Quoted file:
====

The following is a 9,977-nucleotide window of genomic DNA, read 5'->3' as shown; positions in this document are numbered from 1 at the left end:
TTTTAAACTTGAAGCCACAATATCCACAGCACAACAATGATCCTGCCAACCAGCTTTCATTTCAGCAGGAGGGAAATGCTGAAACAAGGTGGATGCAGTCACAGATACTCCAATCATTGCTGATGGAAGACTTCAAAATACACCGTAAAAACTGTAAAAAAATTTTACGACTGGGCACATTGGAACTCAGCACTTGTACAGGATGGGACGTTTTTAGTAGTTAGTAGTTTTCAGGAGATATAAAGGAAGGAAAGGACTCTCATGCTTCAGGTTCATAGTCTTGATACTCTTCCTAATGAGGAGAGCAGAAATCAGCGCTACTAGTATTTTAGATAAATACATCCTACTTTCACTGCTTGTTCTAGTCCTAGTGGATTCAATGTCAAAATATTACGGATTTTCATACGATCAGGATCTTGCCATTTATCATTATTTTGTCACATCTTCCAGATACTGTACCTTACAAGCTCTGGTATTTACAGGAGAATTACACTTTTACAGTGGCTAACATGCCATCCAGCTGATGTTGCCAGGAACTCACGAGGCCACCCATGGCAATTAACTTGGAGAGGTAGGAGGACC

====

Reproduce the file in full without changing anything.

The following is a 9,977-nucleotide window of genomic DNA, read 5'->3' as shown; positions in this document are numbered from 1 at the left end:
TTTTAAACTTGAAGCCACAATATCCACAGCACAACAATGATCCTGCCAACCAGCTTTCATTTCAGCAGGAGGGAAATGCTGAAACAAGGTGGATGCAGTCACAGATACTCCAATCATTGCTGATGGAAGACTTCAAAATACACCGTAAAAACTGTAAAAAAATTTTACGACTGGGCACATTGGAACTCAGCACTTGTACAGGATGGGACGTTTTTAGTAGTTAGTAGTTTTCAGGAGATATAAAGGAAGGAAAGGACTCTCATGCTTCAGGTTCATAGTCTTGATACTCTTCCTAATGAGGAGAGCAGAAATCAGCGCTACTAGTATTTTAGATAAATACATCCTACTTTCACTGCTTGTTCTAGTCCTAGTGGATTCAATGTCAAAATATTACGGATTTTCATACGATCAGGATCTTGCCATTTATCATTATTTTGTCACATCTTCCAGATACTGTACCTTACAAGCTCTGGTATTTACAGGAGAATTACACTTTTACAGTGGCTAACATGCCATCCAGCTGATGTTGCCAGGAACTCACGAGGCCACCCATGGCAATTAACTTGGAGAGGTAGGAGGACC